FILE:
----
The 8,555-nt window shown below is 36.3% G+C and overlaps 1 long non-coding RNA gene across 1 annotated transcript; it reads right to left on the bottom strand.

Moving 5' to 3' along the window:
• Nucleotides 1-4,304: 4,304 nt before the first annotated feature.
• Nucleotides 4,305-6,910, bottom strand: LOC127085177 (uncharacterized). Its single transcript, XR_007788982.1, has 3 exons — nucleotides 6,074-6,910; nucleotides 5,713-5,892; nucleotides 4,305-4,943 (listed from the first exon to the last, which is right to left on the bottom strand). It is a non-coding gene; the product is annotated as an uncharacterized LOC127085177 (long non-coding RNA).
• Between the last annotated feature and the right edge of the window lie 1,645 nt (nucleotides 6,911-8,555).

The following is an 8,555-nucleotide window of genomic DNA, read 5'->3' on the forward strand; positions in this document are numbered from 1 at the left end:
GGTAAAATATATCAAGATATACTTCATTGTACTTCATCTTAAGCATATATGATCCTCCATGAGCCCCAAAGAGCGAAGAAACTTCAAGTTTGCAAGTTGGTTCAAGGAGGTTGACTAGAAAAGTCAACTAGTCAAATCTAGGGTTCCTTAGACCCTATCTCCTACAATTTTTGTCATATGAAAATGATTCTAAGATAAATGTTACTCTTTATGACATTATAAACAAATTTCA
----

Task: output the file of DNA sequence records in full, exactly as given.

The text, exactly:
The 8,555-nt window shown below is 36.3% G+C and overlaps 1 long non-coding RNA gene across 1 annotated transcript; it reads right to left on the bottom strand.

Moving 5' to 3' along the window:
• Nucleotides 1-4,304: 4,304 nt before the first annotated feature.
• Nucleotides 4,305-6,910, bottom strand: LOC127085177 (uncharacterized). Its single transcript, XR_007788982.1, has 3 exons — nucleotides 6,074-6,910; nucleotides 5,713-5,892; nucleotides 4,305-4,943 (listed from the first exon to the last, which is right to left on the bottom strand). It is a non-coding gene; the product is annotated as an uncharacterized LOC127085177 (long non-coding RNA).
• Between the last annotated feature and the right edge of the window lie 1,645 nt (nucleotides 6,911-8,555).

The following is an 8,555-nucleotide window of genomic DNA, read 5'->3' on the forward strand; positions in this document are numbered from 1 at the left end:
GGTAAAATATATCAAGATATACTTCATTGTACTTCATCTTAAGCATATATGATCCTCCATGAGCCCCAAAGAGCGAAGAAACTTCAAGTTTGCAAGTTGGTTCAAGGAGGTTGACTAGAAAAGTCAACTAGTCAAATCTAGGGTTCCTTAGACCCTATCTCCTACAATTTTTGTCATATGAAAATGATTCTAAGATAAATGTTACTCTTTATGACATTATAAACAAATTTCA